Time to maximise the voice of the children

Silhouette of children playing in the a park. Picture: African News Agency (ANA)

Silhouette of children playing in the a park. Picture: African News Agency (ANA)

Published Jul 25, 2023


By Dr Stanley Maphosa

Over the years, there have been a lot of discussions on how key it is to present children with platforms where they can express their views, particularly on issues that directly affect them or impact their lives.

Unfortunately, we have seen little progress in this as we continue to observe, particularly across mainstream media, how children are not engaged as sources, even on stories they could have been interviewed, stories with no legal consequences.

Over the years, the Nelson Mandela Children’s Fund (NMCF) endeavoured to get children talking about issues that affect them and bedevil the same society they are part of. The Nelson Mandela Children’s Parliament (Children’s Parliament) has been a platform of robust engagement for the past eleven years, where key government leaders get to listen to the views, suggestions, and solutions presented by the children.

The Children’s Parliament has, beyond South Africa’s borders, become an institution driving advocacy, participation, and communication for children, by children. It’s for this reason that such an innovative platform cannot be regarded as a mere talk shop, but one that seeks solutions geared toward implementation.

For this reason, as the NMCF, we are confident and optimistic that the children’s parliament can continue to play a transformative role, enhancing children’s voices while driving an empowering narrative for social change.

Last Friday, with a partnership that involves the Department of Social Development, UNICEF, and Save the Children South Africa, the Children’s Parliament convened under the theme of: “Maximising the Voices of Children in addressing social ills affecting them”. It’s a theme intentionally put together as we need to focus more on hearing and understanding children’s voices, and not merely listening with the sole conclusion of fobbing them off.

What was encouraging in the Eastern Cape last week during the sitting of the NMCP was that Lindiwe Zulu, the Minister of Social Development, was intently listening, with other key stakeholders from civil society and policymakers, who all form a critical ecosystem when it comes to addressing the issues raised by the children.

Some of these issues raised do require Minister Zulu’s colleagues in Cabinet, such as the Ministers of Home Affairs, Health, Education, Police, Justice, and Correctional Services, to get involved as their departments deal with some of the critical issues and concerns raised by the children.

While SA does have an exceedingly high incidences of violence, some of the issues raised by children went further and were specific, such as violence against children (VAC), cyber-bullying, teenage pregnancy, mental health, and made submissions to Pillar 7 of the National Strategic Plan on Gender-Based Violence and Femicide (GBVF) as recommended by the Presidential summit on GBVF.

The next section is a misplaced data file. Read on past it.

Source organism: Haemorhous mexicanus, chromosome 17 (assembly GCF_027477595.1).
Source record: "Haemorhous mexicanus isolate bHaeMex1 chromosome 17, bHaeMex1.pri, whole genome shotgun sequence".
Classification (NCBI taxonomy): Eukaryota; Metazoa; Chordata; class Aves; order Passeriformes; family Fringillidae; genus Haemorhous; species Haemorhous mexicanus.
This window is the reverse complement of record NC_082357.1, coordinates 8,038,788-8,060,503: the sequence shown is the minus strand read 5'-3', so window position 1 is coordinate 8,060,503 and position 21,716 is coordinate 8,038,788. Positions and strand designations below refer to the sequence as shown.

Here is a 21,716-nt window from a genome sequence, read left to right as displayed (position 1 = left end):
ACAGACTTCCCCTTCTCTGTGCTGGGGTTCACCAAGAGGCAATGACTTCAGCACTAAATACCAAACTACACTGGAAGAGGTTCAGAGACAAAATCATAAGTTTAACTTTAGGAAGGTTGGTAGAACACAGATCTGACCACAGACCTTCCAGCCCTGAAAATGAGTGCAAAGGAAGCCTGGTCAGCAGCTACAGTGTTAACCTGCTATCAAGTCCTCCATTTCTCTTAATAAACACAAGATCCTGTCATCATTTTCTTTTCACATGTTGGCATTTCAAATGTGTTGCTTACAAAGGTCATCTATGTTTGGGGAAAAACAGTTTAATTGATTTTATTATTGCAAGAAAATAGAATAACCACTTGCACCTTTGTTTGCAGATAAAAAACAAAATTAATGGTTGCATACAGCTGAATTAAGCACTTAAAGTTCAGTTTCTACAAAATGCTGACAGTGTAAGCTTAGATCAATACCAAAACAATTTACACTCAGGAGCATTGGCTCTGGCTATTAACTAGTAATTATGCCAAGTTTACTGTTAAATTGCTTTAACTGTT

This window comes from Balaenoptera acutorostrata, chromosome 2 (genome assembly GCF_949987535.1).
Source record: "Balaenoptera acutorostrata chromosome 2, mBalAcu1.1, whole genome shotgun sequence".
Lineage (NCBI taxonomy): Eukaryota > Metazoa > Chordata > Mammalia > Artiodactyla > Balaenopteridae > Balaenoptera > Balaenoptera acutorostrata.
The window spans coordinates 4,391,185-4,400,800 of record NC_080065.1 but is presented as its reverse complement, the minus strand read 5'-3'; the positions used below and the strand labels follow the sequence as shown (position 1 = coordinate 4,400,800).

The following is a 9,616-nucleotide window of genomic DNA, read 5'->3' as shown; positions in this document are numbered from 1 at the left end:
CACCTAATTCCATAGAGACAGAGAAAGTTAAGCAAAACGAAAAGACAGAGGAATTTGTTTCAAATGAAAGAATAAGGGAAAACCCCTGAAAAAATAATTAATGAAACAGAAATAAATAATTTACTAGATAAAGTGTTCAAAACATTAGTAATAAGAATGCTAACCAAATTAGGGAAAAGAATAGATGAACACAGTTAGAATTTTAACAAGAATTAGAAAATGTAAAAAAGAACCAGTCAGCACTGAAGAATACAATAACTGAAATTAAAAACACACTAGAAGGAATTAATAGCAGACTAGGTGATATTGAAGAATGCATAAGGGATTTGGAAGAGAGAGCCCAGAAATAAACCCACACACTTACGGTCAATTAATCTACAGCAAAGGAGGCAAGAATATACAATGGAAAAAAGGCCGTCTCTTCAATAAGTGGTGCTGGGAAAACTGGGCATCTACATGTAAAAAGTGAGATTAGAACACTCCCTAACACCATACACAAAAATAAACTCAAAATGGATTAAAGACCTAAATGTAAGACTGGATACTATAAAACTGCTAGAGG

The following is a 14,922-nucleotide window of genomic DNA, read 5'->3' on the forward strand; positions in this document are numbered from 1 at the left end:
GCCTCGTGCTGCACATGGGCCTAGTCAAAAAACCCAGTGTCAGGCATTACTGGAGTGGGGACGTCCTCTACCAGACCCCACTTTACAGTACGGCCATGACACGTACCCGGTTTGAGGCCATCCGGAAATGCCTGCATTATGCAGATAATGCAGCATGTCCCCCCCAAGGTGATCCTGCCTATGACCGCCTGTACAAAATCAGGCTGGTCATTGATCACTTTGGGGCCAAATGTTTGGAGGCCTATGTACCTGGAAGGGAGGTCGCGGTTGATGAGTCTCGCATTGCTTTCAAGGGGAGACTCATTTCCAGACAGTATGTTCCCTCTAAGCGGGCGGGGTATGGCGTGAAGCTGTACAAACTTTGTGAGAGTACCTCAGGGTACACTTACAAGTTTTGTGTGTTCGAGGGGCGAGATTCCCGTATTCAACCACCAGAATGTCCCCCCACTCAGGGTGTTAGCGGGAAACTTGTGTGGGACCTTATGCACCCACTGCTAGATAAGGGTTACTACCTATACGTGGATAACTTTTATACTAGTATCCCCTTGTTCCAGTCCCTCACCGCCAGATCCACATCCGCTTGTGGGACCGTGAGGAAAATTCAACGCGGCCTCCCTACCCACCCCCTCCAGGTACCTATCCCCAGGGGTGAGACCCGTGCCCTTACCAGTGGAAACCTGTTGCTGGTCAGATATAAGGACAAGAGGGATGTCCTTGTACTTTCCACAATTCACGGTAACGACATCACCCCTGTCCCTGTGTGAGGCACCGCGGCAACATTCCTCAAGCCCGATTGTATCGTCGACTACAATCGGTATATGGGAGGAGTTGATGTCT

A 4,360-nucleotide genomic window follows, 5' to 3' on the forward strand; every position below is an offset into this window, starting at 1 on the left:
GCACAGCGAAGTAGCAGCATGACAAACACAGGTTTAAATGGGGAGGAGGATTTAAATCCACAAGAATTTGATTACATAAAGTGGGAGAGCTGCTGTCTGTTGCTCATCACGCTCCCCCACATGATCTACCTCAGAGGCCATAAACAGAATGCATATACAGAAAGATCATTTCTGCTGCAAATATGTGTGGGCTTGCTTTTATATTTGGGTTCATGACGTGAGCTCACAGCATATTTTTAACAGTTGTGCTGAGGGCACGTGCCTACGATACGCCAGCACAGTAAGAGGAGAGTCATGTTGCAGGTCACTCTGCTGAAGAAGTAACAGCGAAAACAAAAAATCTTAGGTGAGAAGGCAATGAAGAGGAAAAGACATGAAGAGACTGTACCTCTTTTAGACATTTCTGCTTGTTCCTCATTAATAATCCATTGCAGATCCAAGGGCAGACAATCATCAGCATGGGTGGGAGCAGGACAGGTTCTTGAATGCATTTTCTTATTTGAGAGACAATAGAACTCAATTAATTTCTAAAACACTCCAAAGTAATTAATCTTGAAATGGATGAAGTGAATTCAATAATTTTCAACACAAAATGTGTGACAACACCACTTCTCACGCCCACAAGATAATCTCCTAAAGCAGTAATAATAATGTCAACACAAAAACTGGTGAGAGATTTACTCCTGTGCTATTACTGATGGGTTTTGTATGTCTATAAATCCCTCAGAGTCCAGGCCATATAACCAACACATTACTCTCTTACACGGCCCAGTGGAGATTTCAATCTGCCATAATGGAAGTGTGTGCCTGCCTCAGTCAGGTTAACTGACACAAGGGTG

As South Africa observes Nelson Mandela month, we do so with his wise words keenly in mind, that: “Our children are the rock on which our future will be built, our greatest asset as a nation.” It’s a future that calls on us to actively ensure that the prescripts of laws such as the Children’s Act are enforced, and that we truthfully carry out the ideals set out in the United Nations Convention on the Rights of the Child and the African Charter on the Rights and Welfare of the Child.

This is all about child-led advocacy, putting children at the centre, equally holding adults accountable, and making children more assertive. The NMCF is also balancing the expressions with those that promote the responsibility of children. The various communication and participation modalities are culturally and politically sensitive.

Further to the attendees seeking a more pronounced listening and implementing ear from the government, there is also a need for various parliamentary portfolio committees to play an oversight role, so that promised deliverables for children are obtained. This should be in line with not making the Children’s Parliament just a mere token, where the talk is really not walked.

Given, the DSD does deal with a lot when it comes to SA’s myriad challenges of inequality, unemployment, and poverty, to mention a few. It is worth exploring moving children’s issues to another arm of government, such as the Presidency, a Chapter Nine institution, or Parliament.

The recent sitting of the Children’s Parliament has the resonance of beating the same drum, a repetition that smacks of children not being seen, heard, or engaged, further showing how less seriously children are taken, particularly when it comes to policy, planning or even allocating budgets that assist with implementing activities, relevant to children.

Perhaps it is prudent for Parliament to begin considering inviting children to make submissions, on Bills that relate to them.

Last Friday’s discussions were clear, and we should, with sound thoughts, take them into cognisance and ensure that next year’s sitting can look back and say yes, we are making progress as a nation when it comes to hearing and understanding our children, and as adults, we can find ways of accommodating them as we battle the myriad of issues facing our society.

* Dr Stanley Maphosa is the Chief Programs Officer at the Nelson Mandela Children’s Fund and a Social Scientist.

** The views expressed do not necessarily reflect the views of IOL or Independent Media.